Clendenin was a brave man and a hunter of renown and believed himself to be on good terms with all the Indians, who came to hunt deer and elk in these savannahs. On the day of the massacre, he had just returned from an excursion near the spring of Lewisburg and had three fine elk. The advent of the Indian’s friendly visit and the return of the hunters soon attracted all the people, between fifty or a hundred to his home near the stockade being twenty paces apart. The Indians were entertained and feasted on the fruits of Clendenin’s hunt and every other item of provision which could be mustered.

An old woman, who was one of the settlement, having a very sore leg and having understood that the Indians could perform the cure of an ulcer, showed it to one near her and asked if he could heal it. His answer was to bury his tomahawk in her brain and raise a fearful war cry. This seemed to be the signal for a general massacre. Too late, Clendenin with one child in his arms, started for the brush but was felled in his tracks. Again, every man was killed (except Conrad Yolkum) and the women and children made captive.

Conrad Yolkum, suspicious of the Indian’s professed friendship when they arrived at Clendenin’s, took his horse out under the pretext of hobbling it at some distance from the house. Soon afterward, he heard the report of guns and outcries from the house and alarmed, mounted his horse and rode as far as Lewisburg.

Deciding that he must have been mistaken, he rode back to ascertain the truth, but as he neared Clendenin’s a number of Indians fired at him. Fortunately all missed, and he fled, going to the fort on Jackson River, spreading the alarm as he went. But the people refused to believe this warning and were massacred at will by the few pursuing Indians, who continued their raid to Carr’s Creek in Rockbridge County.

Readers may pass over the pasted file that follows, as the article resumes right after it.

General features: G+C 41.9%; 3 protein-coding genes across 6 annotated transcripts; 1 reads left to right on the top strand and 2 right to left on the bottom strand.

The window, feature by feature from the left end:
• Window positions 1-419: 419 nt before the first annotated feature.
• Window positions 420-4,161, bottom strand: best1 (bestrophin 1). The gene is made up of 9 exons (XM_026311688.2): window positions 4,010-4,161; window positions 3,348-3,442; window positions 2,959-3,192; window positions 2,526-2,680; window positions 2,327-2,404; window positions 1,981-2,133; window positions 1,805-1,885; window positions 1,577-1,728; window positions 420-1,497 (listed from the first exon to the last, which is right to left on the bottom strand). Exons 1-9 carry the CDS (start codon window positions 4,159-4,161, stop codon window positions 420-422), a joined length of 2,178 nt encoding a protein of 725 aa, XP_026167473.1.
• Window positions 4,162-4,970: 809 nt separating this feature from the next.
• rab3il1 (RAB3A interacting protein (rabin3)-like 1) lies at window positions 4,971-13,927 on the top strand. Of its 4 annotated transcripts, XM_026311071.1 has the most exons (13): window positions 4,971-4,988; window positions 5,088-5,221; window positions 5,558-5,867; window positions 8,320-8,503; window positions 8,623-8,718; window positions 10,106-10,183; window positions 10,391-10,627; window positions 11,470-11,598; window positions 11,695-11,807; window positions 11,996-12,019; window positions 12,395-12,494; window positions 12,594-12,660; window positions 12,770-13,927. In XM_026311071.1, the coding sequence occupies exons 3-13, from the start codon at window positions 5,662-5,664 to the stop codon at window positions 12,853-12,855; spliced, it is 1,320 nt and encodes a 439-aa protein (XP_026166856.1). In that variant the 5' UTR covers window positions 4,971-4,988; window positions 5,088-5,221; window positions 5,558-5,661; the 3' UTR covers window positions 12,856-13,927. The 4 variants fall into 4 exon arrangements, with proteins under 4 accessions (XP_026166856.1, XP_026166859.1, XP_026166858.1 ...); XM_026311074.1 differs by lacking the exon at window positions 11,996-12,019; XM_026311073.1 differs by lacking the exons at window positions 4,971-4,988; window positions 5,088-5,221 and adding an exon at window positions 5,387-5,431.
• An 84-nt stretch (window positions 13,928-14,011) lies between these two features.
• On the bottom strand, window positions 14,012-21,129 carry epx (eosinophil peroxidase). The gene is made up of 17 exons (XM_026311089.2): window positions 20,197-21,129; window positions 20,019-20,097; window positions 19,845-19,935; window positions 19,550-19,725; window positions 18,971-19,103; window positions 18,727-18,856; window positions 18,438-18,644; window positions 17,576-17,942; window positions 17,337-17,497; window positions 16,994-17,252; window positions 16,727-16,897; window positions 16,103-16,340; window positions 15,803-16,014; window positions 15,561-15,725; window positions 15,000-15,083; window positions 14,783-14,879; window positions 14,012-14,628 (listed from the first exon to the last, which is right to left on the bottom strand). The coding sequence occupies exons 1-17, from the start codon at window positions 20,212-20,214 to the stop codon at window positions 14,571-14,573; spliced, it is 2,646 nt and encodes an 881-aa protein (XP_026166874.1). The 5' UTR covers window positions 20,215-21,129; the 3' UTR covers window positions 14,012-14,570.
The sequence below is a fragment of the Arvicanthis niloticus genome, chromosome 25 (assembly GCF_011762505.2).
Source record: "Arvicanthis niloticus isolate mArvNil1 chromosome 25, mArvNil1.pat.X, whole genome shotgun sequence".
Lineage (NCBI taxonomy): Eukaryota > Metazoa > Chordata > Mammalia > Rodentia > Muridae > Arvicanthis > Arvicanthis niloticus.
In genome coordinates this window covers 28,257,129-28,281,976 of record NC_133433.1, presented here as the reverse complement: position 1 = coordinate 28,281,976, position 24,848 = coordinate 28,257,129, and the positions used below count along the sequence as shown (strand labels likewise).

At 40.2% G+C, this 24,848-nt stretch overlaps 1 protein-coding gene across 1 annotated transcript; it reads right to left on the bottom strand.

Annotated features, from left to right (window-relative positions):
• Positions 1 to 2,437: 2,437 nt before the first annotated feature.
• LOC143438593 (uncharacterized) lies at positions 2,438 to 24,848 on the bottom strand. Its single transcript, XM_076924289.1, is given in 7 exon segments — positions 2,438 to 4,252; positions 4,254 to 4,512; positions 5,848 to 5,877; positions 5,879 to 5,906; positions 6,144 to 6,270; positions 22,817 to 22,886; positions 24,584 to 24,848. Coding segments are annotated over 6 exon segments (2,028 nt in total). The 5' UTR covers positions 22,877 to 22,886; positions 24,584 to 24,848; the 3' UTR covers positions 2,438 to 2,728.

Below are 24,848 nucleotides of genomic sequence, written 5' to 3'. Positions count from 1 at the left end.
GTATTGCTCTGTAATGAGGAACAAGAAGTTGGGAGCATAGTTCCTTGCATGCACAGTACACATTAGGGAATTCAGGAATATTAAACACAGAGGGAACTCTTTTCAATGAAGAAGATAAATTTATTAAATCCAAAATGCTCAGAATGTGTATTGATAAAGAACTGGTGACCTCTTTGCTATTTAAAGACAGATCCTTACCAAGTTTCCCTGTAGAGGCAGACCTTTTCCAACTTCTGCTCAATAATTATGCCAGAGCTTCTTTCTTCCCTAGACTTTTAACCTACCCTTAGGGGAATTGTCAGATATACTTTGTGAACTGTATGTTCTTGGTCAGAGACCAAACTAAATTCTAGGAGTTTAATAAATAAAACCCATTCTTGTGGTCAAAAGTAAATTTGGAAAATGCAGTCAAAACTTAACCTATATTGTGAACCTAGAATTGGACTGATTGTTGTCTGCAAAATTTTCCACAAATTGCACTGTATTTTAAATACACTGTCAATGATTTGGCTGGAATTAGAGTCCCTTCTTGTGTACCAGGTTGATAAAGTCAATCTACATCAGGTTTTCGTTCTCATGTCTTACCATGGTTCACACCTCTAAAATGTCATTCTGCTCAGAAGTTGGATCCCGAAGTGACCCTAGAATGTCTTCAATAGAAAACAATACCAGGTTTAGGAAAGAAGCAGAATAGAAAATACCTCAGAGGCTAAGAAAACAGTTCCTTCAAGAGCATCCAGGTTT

The Indians completely destroyed the settlement and then herded their prisoners, including Mrs. Clendenin and her baby and two small children, westward to Muddy Creek where they joined the captives there and all were kept for several days, awaiting the return of the small Indian band that had gone into Rockbridge county.

Driven to despair by the cruel and unprovoked murder of her husband and friends, Mrs. Clendenin boldly charged the Indians with perfidy and treachery and although the bloody scalp of her husband was flaunted in her face and the tomahawk threateningly raised over her head, she never ceased to revile them.

When the Shawnees were all re-assembled at Muddy Creek, the Indians set out for Ohio. In going over Kenney’s Knob, the prisoners were in the center and Indians front and rear, Mrs. Clendenin slipped into a thicket unnoticed. Her escape was revealed when the baby she had handed to one of the women began to cry. Mrs. Clendenin though pursued, managed to elude her foes and returned that night, a distance of ten miles, to the tragic scene of the massacre.

She covered her husband’s body with trash and rails and hid in an adjacent cornfield where she spent the night agitated with fear and despondency. Later, as she regained her composure and strength, she resumed her flight and reached the Jackson River fort in safety. Eventually, the two children of Archibald Clendenin’s were restored to their mother. Ann Clendenin’s grave in the Old Welch graveyard was marked at a ceremony during the 160th Anniversary of Greenbrier County, June 1938.